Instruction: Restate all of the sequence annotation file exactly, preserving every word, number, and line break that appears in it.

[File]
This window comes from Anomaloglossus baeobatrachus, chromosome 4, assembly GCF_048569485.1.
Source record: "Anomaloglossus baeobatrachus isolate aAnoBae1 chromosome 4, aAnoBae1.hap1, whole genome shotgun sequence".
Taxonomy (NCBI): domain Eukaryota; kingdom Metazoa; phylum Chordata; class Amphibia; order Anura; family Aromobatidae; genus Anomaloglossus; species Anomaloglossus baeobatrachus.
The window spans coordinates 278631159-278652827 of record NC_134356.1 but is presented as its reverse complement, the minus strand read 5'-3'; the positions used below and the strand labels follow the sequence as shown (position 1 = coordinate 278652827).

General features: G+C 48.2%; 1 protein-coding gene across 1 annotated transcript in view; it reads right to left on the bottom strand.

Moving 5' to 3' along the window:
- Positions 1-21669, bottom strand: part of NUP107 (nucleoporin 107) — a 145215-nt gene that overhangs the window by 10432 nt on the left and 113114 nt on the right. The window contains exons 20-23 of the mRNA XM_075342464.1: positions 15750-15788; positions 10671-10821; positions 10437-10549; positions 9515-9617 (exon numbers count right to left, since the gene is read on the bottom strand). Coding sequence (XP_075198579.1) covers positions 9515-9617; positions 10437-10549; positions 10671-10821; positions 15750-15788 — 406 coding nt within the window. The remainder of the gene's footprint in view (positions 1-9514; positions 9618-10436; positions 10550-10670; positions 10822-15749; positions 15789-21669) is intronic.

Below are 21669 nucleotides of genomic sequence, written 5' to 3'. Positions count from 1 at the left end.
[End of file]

This window comes from Anomaloglossus baeobatrachus, chromosome 4, assembly GCF_048569485.1.
Source record: "Anomaloglossus baeobatrachus isolate aAnoBae1 chromosome 4, aAnoBae1.hap1, whole genome shotgun sequence".
Taxonomy (NCBI): domain Eukaryota; kingdom Metazoa; phylum Chordata; class Amphibia; order Anura; family Aromobatidae; genus Anomaloglossus; species Anomaloglossus baeobatrachus.
The window spans coordinates 278631159-278652827 of record NC_134356.1 but is presented as its reverse complement, the minus strand read 5'-3'; the positions used below and the strand labels follow the sequence as shown (position 1 = coordinate 278652827).

General features: G+C 48.2%; 1 protein-coding gene across 1 annotated transcript in view; it reads right to left on the bottom strand.

Moving 5' to 3' along the window:
- Positions 1-21669, bottom strand: part of NUP107 (nucleoporin 107) — a 145215-nt gene that overhangs the window by 10432 nt on the left and 113114 nt on the right. The window contains exons 20-23 of the mRNA XM_075342464.1: positions 15750-15788; positions 10671-10821; positions 10437-10549; positions 9515-9617 (exon numbers count right to left, since the gene is read on the bottom strand). Coding sequence (XP_075198579.1) covers positions 9515-9617; positions 10437-10549; positions 10671-10821; positions 15750-15788 — 406 coding nt within the window. The remainder of the gene's footprint in view (positions 1-9514; positions 9618-10436; positions 10550-10670; positions 10822-15749; positions 15789-21669) is intronic.

Below are 21669 nucleotides of genomic sequence, written 5' to 3'. Positions count from 1 at the left end.